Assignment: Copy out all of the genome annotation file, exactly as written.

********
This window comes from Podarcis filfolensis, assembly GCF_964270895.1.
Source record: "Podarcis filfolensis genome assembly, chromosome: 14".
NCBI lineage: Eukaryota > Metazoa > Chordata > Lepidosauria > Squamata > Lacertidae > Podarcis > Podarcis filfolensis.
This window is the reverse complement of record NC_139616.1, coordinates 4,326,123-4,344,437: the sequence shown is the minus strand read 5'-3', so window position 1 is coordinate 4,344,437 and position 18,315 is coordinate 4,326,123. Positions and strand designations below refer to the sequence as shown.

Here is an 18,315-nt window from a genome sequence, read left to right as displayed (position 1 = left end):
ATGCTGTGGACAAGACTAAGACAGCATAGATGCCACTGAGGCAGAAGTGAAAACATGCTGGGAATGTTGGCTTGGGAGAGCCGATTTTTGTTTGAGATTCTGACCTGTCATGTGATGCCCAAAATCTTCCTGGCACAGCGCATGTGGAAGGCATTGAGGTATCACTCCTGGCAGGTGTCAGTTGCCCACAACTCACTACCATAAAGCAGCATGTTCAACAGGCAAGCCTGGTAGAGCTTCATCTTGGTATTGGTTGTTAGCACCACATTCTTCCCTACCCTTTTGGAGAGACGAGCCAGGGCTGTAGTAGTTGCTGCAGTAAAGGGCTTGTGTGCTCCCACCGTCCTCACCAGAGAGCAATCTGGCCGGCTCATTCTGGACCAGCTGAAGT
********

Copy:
This window comes from Podarcis filfolensis, assembly GCF_964270895.1.
Source record: "Podarcis filfolensis genome assembly, chromosome: 14".
NCBI lineage: Eukaryota > Metazoa > Chordata > Lepidosauria > Squamata > Lacertidae > Podarcis > Podarcis filfolensis.
This window is the reverse complement of record NC_139616.1, coordinates 4,326,123-4,344,437: the sequence shown is the minus strand read 5'-3', so window position 1 is coordinate 4,344,437 and position 18,315 is coordinate 4,326,123. Positions and strand designations below refer to the sequence as shown.

Here is an 18,315-nt window from a genome sequence, read left to right as displayed (position 1 = left end):
ATGCTGTGGACAAGACTAAGACAGCATAGATGCCACTGAGGCAGAAGTGAAAACATGCTGGGAATGTTGGCTTGGGAGAGCCGATTTTTGTTTGAGATTCTGACCTGTCATGTGATGCCCAAAATCTTCCTGGCACAGCGCATGTGGAAGGCATTGAGGTATCACTCCTGGCAGGTGTCAGTTGCCCACAACTCACTACCATAAAGCAGCATGTTCAACAGGCAAGCCTGGTAGAGCTTCATCTTGGTATTGGTTGTTAGCACCACATTCTTCCCTACCCTTTTGGAGAGACGAGCCAGGGCTGTAGTAGTTGCTGCAGTAAAGGGCTTGTGTGCTCCCACCGTCCTCACCAGAGAGCAATCTGGCCGGCTCATTCTGGACCAGCTGAAGT